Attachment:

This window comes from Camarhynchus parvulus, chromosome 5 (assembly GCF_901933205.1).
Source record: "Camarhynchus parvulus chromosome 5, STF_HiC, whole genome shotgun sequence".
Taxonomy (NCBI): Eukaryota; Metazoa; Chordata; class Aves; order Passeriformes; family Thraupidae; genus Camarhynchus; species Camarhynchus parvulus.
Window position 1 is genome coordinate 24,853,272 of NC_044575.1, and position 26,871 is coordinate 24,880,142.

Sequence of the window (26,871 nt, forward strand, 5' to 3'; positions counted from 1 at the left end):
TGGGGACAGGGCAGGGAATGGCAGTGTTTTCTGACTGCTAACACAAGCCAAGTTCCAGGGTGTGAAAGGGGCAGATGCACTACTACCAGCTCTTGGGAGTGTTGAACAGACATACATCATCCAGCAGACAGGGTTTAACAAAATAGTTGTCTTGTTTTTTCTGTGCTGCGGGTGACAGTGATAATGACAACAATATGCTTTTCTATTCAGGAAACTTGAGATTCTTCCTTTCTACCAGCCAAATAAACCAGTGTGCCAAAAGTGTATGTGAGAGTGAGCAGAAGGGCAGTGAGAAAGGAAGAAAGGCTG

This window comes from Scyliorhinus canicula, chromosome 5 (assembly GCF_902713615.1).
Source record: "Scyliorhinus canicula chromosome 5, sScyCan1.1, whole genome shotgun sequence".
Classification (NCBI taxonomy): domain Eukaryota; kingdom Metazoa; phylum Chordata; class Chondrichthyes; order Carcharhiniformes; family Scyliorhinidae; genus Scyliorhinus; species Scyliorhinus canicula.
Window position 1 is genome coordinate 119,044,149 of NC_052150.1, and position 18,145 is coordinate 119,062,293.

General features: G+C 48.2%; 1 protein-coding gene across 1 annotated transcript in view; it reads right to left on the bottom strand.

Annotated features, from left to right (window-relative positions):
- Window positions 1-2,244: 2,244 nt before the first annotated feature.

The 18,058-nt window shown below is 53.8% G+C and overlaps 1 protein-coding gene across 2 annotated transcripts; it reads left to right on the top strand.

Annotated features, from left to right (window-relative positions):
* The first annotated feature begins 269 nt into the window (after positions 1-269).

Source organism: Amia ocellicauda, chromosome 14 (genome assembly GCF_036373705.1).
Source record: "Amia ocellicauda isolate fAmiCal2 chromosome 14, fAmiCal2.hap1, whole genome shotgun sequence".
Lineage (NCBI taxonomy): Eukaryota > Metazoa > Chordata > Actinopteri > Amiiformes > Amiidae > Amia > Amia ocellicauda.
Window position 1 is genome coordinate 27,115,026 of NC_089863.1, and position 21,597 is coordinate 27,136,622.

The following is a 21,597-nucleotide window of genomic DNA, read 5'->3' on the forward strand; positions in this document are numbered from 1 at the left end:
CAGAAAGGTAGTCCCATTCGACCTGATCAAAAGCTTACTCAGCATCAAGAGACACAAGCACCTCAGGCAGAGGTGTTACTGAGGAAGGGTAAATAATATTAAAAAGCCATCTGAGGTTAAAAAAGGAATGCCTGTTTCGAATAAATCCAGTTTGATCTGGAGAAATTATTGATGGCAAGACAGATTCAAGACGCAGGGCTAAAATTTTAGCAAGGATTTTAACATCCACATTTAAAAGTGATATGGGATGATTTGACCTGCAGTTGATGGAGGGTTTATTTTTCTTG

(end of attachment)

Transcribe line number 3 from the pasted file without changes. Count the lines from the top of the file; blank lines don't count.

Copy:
Taxonomy (NCBI): Eukaryota; Metazoa; Chordata; class Aves; order Passeriformes; family Thraupidae; genus Camarhynchus; species Camarhynchus parvulus.